About Migraine Hat
Created by Lisa Jacobson, Migraine Hat is a hands-free, wearable ice pack that looks like a hat, but claims to provide the compression and coolness you need to find relief from migraines. Here’s a brief overview of how it works:
First, you’ll wrap Migraine Hat around your head, which promises to perfectly contour and remain securely in place. Although it’s a one-size-fits-all solution, the manufacturer claims Migraine Hat can be adjusted to fit children and adults alike.
Soon thereafter, you’ll feel soothing cold generate from Migraine Hat’s removable Cryo-Gel Ice Pack, which is held in place using neoprene and will remain cold up to 4 hours. Because Migraine Hat’s Ice Packs also feature a waffle-like design, they’ll not only conform to your head, but its “compression chambers” (as the manufacturer calls them) can also target pressure points to provide additional relief.
Finally, Migraine Hat can be pulled down over your eyes and ears to block out light and sound. Taken together, the company claims Migraine Hat can be used anywhere to provide relief, whether you’re at home, at work, in the car, or anywhere else. When you’re done, simply toss the gel packs in the freezer and reuse.
There’s no doubt that migraines can be debilitating and impact every part of your life—and since you’re here, you’re probably looking for a solution. Have you found that solution with Migraine Hat, or is it just another gimmick that will do little for your suffering? That’s exactly what we’ll help you figure out.
We’ve found it’s always best to start with the basics, so let’s talk about migraines 101.
What Are Migraines? How Do They Occur?
While everyone’s experience is different, migraine headaches can be extraordinarily painful, with common symptoms like nausea, vomiting, and sensitivity to light. Compared to normal headaches, migraines generally last much longer—anywhere from 4 hours to 3 days, and resurface as often as once a week.
Despite the fact that more than 28 million Americans regularly suffer from migraine headaches, the medical community isn’t sure exactly what causes them. According to WebMD:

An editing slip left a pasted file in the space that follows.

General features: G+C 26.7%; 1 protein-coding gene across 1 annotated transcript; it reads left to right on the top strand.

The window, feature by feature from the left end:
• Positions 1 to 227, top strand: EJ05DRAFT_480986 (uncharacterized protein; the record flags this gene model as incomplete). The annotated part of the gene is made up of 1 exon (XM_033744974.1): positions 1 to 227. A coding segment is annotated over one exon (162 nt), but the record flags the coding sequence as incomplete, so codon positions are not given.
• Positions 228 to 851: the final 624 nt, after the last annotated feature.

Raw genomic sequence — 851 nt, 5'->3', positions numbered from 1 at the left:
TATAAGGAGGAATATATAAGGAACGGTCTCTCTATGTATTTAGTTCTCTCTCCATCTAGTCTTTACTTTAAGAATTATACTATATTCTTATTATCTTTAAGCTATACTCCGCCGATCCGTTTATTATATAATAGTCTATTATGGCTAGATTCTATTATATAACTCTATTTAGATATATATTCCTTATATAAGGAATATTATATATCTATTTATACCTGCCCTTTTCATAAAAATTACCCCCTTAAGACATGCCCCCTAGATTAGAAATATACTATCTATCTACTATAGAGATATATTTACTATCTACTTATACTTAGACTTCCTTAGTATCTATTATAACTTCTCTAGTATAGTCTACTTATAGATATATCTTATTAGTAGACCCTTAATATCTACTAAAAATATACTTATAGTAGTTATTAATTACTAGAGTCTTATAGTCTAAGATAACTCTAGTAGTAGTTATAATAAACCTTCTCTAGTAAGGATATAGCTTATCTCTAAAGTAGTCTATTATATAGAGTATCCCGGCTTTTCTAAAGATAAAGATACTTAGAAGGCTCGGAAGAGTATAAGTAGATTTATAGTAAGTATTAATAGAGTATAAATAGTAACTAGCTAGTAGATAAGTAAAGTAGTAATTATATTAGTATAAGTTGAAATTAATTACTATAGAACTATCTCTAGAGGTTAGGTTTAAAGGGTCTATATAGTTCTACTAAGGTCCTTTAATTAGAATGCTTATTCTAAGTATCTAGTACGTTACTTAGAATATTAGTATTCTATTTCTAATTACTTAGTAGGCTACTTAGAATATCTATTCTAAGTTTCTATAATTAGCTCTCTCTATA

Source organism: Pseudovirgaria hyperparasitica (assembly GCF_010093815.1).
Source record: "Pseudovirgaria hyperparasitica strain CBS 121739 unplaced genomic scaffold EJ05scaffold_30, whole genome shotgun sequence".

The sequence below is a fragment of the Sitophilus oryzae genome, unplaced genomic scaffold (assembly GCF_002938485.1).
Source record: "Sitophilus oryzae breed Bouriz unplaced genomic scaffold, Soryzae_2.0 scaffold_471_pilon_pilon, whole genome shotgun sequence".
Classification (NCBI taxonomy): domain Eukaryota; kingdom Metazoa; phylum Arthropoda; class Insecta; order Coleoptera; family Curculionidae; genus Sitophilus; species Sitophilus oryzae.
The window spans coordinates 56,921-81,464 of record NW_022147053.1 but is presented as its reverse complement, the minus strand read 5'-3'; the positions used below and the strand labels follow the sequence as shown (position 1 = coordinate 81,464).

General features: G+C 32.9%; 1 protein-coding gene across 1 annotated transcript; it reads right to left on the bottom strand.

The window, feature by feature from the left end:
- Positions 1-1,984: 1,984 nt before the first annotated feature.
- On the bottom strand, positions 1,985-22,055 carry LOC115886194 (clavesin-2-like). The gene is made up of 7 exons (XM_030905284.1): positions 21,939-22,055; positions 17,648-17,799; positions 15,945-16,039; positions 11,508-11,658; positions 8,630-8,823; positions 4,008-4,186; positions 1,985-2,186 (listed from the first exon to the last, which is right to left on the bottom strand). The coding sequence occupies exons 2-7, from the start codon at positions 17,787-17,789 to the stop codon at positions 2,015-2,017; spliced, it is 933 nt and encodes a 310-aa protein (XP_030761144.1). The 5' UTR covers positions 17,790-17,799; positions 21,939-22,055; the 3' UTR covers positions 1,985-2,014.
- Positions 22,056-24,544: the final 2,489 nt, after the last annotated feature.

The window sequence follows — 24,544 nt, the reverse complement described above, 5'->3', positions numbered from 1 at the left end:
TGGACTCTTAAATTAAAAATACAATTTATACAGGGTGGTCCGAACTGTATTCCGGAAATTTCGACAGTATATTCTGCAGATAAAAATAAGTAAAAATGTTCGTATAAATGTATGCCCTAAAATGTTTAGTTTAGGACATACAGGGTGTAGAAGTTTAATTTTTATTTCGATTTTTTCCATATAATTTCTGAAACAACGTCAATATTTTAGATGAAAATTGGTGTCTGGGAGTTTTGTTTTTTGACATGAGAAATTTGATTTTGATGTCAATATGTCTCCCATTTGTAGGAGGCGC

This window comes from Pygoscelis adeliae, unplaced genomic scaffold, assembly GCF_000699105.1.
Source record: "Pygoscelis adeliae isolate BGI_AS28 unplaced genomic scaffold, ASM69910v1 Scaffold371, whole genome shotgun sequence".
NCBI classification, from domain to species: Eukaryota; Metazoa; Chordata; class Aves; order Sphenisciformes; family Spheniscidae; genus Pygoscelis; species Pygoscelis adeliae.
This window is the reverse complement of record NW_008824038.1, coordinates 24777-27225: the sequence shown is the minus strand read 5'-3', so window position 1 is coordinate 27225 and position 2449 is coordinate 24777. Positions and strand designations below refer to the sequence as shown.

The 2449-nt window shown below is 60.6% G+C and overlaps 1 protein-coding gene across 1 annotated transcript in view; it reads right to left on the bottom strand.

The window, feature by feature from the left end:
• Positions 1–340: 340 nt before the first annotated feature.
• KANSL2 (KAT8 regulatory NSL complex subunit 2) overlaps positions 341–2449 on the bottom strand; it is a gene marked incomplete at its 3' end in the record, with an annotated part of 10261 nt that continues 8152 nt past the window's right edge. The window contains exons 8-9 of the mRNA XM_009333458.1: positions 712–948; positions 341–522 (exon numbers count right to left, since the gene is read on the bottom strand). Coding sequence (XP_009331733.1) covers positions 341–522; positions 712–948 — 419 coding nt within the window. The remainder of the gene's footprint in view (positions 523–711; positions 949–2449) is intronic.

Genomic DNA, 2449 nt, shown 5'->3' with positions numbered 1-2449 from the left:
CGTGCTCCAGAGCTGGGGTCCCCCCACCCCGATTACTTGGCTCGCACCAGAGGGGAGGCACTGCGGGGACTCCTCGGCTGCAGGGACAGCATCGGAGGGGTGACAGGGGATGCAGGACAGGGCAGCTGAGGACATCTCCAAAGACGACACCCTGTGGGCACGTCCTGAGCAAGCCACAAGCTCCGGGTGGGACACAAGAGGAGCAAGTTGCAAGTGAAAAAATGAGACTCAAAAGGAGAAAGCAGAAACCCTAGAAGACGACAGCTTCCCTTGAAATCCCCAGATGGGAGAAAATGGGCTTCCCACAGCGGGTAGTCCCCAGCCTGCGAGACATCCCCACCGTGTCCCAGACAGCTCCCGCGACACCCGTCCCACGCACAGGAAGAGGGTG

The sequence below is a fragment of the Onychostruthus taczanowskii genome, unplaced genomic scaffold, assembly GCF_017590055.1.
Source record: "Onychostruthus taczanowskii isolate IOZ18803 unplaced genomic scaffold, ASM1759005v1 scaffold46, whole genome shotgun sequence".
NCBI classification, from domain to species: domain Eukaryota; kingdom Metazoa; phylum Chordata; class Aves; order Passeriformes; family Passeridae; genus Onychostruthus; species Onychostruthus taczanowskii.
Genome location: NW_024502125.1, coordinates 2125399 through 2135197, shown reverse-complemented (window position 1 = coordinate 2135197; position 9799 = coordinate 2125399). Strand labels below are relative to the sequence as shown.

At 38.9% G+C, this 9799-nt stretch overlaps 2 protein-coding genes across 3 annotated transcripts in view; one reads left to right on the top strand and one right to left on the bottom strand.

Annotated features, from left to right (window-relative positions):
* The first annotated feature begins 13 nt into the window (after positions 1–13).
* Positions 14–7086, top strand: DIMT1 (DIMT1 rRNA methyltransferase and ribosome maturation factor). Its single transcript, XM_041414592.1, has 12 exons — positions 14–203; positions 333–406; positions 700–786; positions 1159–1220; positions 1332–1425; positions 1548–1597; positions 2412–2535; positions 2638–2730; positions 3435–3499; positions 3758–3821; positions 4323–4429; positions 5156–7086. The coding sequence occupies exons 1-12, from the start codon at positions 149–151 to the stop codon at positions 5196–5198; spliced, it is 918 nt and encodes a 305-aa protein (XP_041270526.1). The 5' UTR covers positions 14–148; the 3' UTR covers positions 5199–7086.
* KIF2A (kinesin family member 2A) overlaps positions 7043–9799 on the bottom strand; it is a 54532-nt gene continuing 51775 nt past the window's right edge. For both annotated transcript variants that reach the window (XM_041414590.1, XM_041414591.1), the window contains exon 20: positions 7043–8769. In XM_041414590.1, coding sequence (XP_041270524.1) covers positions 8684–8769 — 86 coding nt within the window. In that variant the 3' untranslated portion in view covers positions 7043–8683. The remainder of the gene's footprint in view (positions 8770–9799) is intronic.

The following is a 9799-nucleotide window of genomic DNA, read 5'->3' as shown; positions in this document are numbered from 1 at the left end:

“However, it is now believed that migraines are caused by inherited abnormalities in certain areas of the brain.
There is a migraine "pain center" or generator in the brain. A migraine begins when hyperactive nerve cells send out impulses to the blood vessels, causing them to clamp down or constrict, followed by dilation (expanding) and the release of prostaglandins, serotonin, and other inflammatory substances that cause the pulsation to be painful.”
Certain external factors can trigger this biological reaction, including stress, preservatives and other chemicals in food, caffeine, changes in the weather, fatigue, and more.
Are there just as many treatments for migraine headaches as there are triggers?
Are “Ice Hats” Like Migraine Hat Effective Treatments?
As you might imagine based on what we just learned, there are dozens of different treatments to address the many different causes of migraines. For example, if your doctor thinks your headaches are stemming from stress, then they might recommend implementing some stress management techniques. On the other hand, if you’ve tried just about everything without any luck, your physician might prescribe medications that can prevent or stop migraines, or that can treat the headache-related pain once it occurs.
What about the cold and compression therapy provided by Migraine Hat? Cold compresses are widely used to treat all forms of headache, since their numbing effect can reduce the sensation of pain. The problem is that traditional ice packs 1) have to be held in place, 2) may not provide enough coverage, and 3) can be bulky and unwieldy (e.g. you can’t lay down comfortably).
Another problem is that these icepacks get in the way of fingertip compression. Migraine Hat claims to circumvent this by allowing you to adjust the level of compression (almost like a baseball cap), thereby providing cooling and compression. However, keep in mind that whole-head compression is also known to trigger migraines in some individuals.
Taken together, yes, it’s perfectly reasonable to believe that if you’ve responded well to cold or compression therapy in the past, then Migraine Hat could help relieve your migraines. But is it a good value?
To answer this question, we’ll first need find out how much you’ll pay.
How Much Does Migraine Hat Cost?